There are two compression straps on each side of the pack body. The straps have releasable buckles that allow them to be stretched around to the other side to carry large items like a snowboard, or (what I will undoubtedly try) snowshoes. The way this works is the one side has a female swift-clip end on the strap, and a male is on the other side. They left plenty of extra length to allow the straps to reach each other. And as the upper and lower strap are configured this way it will make for a secure carry. As I presently always have to carry separate straps for this use, it just saved me a bit of weight. Cool!

There are two extra straps on the lower portion of the pack also. I assume that these are for a sleeping pad or something similar. They have fast-clip connectors for speedy access. They can also be used to compress my sleeping bag should I choose to use the lower compartment for that purpose sans stuff sack.

A removable top pocket/lid sits above the main pack body. It is accessed by a welded waterproof zipper. The lid closes the body of the pack by the use of two short straps that run from the upper side-compression straps up to connectors on the lid. From what I can tell the lid can not be used as a fanny pack as there are no straps that will cross my body. But at least it is a bit more weight off for a summit bid. The lid slides on a regular nylon buckle, not a quick-adjust type.

The stays of this pack are made of aluminum and sit in pockets attached to either side of the moldable frame-sheet. The plastic-type frame sheet has a U cut out of the top of it to allow my head to push into the space it makes. The whole works slides into an interior pocket inside the pack. It can be taken out for adjustment, but I will try it at the factory "setting" at first.


The contoured shoulder straps are made of Brock foam covered by "space mesh". (The same mesh covers the foam-filled back panel.) The shoulder straps have two adjustment straps on them. The ones at the top of the shoulder adjust the distance the pack body rides away from my body. The one at the lower end of the shoulder strap pulls the pack down onto my shoulders changing the balance of weight between hip and shoulders. A sternum strap crosses the between the shoulder straps. It is mounted on a sliding connection and has a built-in whistle. At the top of the back panel, centered between the shoulder straps is a grab-loop.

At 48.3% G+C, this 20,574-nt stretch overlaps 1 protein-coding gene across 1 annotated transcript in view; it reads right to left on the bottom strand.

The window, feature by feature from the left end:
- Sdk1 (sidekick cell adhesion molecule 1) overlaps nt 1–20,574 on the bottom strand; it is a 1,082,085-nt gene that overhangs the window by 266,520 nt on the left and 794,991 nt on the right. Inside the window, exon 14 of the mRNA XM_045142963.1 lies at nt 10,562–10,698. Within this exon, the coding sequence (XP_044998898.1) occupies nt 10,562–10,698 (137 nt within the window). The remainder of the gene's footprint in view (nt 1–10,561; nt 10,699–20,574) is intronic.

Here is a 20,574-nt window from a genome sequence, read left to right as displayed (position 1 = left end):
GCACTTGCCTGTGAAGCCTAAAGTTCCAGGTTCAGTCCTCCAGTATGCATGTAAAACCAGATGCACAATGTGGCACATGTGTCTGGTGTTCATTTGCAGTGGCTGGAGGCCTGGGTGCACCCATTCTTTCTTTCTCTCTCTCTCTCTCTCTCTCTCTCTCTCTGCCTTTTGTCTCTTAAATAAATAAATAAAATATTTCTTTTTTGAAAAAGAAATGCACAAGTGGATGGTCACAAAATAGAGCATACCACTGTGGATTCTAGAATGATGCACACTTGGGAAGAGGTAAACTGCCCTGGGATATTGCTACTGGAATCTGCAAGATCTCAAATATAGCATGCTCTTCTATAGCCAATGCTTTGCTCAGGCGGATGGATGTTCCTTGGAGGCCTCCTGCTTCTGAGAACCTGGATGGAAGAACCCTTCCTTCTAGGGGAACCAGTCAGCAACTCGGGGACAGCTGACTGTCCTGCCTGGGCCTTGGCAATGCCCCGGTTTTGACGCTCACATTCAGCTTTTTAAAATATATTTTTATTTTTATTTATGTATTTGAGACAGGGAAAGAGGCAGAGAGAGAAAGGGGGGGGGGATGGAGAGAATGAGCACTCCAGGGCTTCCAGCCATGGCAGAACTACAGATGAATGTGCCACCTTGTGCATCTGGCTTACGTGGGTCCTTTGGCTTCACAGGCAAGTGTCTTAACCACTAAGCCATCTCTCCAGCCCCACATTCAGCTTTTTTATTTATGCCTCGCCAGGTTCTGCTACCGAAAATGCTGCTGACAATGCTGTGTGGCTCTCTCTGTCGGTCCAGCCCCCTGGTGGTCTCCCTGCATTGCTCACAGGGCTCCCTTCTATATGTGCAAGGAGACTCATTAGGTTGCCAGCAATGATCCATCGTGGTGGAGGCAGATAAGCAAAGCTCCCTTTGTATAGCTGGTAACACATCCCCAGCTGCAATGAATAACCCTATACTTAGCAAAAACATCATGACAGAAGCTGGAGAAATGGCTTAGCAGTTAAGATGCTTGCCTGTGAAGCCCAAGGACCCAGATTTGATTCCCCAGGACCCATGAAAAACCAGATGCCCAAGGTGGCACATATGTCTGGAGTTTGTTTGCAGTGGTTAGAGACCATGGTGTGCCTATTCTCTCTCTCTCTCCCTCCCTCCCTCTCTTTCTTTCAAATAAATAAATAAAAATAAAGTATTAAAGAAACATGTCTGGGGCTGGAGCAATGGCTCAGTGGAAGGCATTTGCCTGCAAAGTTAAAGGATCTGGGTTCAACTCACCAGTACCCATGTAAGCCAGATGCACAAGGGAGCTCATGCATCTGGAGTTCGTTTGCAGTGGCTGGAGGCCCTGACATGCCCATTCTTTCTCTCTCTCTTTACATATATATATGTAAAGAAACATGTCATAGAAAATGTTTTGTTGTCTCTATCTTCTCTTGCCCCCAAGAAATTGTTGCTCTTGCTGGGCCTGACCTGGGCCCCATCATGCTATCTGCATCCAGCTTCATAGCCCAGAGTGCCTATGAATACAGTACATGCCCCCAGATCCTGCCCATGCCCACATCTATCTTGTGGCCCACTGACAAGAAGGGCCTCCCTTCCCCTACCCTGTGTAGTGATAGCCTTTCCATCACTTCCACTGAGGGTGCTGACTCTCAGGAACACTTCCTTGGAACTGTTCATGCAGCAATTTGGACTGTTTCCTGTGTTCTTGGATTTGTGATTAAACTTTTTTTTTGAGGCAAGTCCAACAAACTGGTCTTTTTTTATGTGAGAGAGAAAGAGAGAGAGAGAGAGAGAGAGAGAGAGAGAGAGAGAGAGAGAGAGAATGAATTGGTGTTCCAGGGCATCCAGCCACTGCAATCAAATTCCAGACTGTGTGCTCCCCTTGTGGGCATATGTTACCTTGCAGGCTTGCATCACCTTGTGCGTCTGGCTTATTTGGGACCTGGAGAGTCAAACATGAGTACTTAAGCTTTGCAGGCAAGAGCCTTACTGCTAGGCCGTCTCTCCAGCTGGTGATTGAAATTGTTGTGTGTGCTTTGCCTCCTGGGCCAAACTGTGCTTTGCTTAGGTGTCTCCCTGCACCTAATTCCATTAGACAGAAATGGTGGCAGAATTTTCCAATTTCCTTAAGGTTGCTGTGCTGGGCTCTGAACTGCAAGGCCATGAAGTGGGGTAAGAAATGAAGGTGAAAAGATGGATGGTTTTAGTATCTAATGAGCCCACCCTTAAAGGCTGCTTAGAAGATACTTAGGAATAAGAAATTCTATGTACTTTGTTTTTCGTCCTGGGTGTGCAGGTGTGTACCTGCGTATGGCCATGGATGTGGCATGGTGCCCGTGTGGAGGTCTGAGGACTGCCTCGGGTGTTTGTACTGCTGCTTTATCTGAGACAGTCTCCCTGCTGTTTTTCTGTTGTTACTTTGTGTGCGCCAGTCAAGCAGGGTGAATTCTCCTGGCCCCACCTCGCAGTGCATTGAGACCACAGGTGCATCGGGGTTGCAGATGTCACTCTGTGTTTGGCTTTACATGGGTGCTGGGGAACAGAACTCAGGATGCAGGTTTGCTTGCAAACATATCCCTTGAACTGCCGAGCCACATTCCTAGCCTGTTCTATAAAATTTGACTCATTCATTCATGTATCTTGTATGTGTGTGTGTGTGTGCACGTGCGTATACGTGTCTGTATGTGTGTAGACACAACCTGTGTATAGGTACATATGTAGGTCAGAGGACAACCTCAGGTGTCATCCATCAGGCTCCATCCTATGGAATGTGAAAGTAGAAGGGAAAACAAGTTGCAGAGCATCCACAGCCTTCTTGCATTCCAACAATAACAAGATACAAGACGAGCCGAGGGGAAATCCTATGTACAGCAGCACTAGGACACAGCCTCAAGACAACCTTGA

The adjustable webbing hip-belt is foam filled and has two good sized angled, bellowed mesh pockets that are secured by zippers. The belt closes with a Nifco (the maker of all the buckles) quick-connect buckle. It adjusts with straight-pull straps. The belt does not have much in the way of wrap-around contact with my hip.

The comPACKtor system makes it possible to tuck in unneeded space from the pack, taking the volume down to 1700 cu in (28 L) according to GoLite. (I do not think I agree with those numbers.) It is accomplished by attaching two little fixed hooks next to the tool loops to fixed loops at the bottom of the back panel. Here is a picture of it deployed.


This concludes the Initial Report for the Odyssey pack, the following is the reflections of the first two months of use.


Field Conditions

The Odyssey has been used in Minnesota for a snowshoe backpacking trip that turned into just a hike. (The snow melted.) Temps were in the upper 30s F (3 C) I was on about 3 in (8 cm) of icy or slushy snow. I do not know what the pack weight was.

It was used for a 2-day trip to Utah's Canyonlands National Park. The temps ranged from 35 to 70 F (2 to 21 C) Elevations ranged from 5200' to 5400' (1585 to 1646 m). It was in contact with a lot of sandstone and granite on this trip. Starting weight was 40 lb (18.1 kg).

I took the Odyssey up to San Jacinto for a last fling with winter. I set up at Mica camp above Tammarack Valley at 9300' (2835 m) elevation. The temps got down to 24 F (-4 C). I was on pine duff and dirt. Starting weight was 38 lb (17.2 kg). Trails were half snow covered and slushy on the trip up, horribly iced over on the hike back out.